Listen To My Latest Podcast Episode:
Combat Ageism and Become an Older Person in Training - with Ashton Applewhite
Listen To My Latest Podcast Episode: Combat Ageism and Become an Older Person in Training - with Ashton Applewhite
Since COVID started, I have received several emails from people who care about older adults expressing concern for them. Like, a college professor who reached out to me to express concern that her father, who is a physician, made the decision to leave retirement to return to work in a medical clinic during COVID. She shared with me that she was appalled and went so far as to call his medical practice and complain.
There have been countless ageist expressions since the coronavirus started. And the problem with ageism, even well-meaning ageism, is that it has the effect of harming older adults rather than helping them.
The APA Committee on Aging (APA CONA) defines ageism as “stereotyping and discrimination against individuals or groups based on their age. It can include prejudicial attitudes, discriminatory practices, or institutional policies and practices that perpetuate stereotypical...
I recently received a letter from a listener of my podcast: "Dear Dr. Koepp, My mom has recently become depressed. She's 94 and lives alone. My family and I aren't sure what we should be doing (if anything). Where should we go from here?"
I have tremendous respect for this listener for reaching out to learn more about depression in older adulthood.
Let me start by saying that depression is NOT a normal part of aging, but depression IS the most prevalent mental health condition among older adults. Unfortunately, depression in late life often goes undetected and untreated largely due to the false belief that with age comes depression.
This is why it is so important to learn about depression and have tools and resources to help older adults to get treated for depression if and when they need it.
According to the Centers for Disease Control and Prevention (CDC), only 1% to 5% of people 65 and older living in the...
How do Pride and the Psychology of Aging fit together? Well, let me tell you, there are an estimated more than 3 million LGBTQ folks over 50 living in the US. This number is expected to more than double to 7 million by 2030. Okay, but here's the thing. These are just estimates the numbers are probably higher, but they're estimates because the US Census hasn't captured how many LGBTQ folks actually live in America. Boo.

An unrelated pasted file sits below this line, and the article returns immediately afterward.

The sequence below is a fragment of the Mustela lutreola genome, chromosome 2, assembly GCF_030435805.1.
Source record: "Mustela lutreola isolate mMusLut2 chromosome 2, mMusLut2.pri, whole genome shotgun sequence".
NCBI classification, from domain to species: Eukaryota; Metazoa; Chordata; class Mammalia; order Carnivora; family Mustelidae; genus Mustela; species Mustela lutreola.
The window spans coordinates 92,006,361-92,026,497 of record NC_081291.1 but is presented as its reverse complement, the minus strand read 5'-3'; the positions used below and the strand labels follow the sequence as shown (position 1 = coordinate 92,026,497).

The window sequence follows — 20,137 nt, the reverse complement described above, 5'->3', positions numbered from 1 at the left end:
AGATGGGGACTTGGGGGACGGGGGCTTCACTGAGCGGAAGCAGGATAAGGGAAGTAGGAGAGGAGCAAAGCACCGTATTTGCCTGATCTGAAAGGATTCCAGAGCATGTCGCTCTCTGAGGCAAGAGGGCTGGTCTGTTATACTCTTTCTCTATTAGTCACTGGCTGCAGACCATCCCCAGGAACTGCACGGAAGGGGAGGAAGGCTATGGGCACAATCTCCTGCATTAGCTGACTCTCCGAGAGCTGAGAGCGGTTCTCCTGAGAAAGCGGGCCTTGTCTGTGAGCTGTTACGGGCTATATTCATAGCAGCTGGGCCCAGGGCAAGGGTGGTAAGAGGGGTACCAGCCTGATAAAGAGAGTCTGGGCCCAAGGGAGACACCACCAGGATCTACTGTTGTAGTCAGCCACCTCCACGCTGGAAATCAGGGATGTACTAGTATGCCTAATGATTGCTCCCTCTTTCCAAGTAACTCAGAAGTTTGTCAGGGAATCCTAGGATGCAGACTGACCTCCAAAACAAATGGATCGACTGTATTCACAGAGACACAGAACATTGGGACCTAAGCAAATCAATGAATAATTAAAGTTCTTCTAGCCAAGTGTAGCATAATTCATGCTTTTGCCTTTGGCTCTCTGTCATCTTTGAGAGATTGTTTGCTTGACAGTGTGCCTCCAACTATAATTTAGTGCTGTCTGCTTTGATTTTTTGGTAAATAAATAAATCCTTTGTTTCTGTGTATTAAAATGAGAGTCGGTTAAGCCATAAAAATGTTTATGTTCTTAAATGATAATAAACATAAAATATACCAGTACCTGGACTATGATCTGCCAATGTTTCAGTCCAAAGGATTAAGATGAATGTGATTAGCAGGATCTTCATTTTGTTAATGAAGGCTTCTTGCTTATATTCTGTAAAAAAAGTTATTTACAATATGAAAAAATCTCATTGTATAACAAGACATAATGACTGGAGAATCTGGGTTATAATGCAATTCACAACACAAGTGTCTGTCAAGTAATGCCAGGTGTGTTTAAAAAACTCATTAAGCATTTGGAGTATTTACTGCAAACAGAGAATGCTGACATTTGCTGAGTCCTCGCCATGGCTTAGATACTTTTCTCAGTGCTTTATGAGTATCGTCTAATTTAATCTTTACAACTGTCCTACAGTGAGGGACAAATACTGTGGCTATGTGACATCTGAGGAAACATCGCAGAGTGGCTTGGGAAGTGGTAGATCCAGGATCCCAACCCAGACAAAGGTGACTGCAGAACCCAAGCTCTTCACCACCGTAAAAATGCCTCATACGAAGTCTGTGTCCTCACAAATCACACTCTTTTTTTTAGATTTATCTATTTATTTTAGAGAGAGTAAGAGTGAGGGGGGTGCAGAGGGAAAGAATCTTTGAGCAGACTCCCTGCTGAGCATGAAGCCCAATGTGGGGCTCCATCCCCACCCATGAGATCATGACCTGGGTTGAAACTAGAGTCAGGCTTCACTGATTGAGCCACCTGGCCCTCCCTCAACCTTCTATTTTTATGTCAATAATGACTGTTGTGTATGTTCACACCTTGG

In a matter of one month, two older men (one in his 70s and the other in his 80s, each married to women) revealed to me that they were bisexual. They wished to spend time in therapy learning more about themselves, their sexuality, and sexual identity. One of my clients had such little access to information about sexual identity over his lifetime that he takes notes during our sessions.
And guess what?! This is not entirely unusual. There are nearly twice as...
With the recent murders of Ahmaud Arbery, Breonna Taylor, and George Floyd, there has been an important spotlight on racial injustice in this country and the toll that these injustices have taken on Black lives.
As a Geropsychologist working in Atlanta, a City in Georgia known for its history of slavery and Civil Rights, many of the African American seniors I work with have experienced indentured servitude, sharecropping, Jim Crow, no voting rights, and segregation (to name only a few). These experiences, coupled with modern-day atrocities and racial injustices, result in cumulative race-related stressors that have a profoundly negatively impact their physical and mental health.
Dementia is one of the most important, but often overlooked, health care issues related to older African Americans.
In fact, research shows that African Americans are two to three times more likely to develop a dementia disorder (compared to European Americans) and at the same time are less likely to be diagnosed early in the disease process and provided with adequate treatment.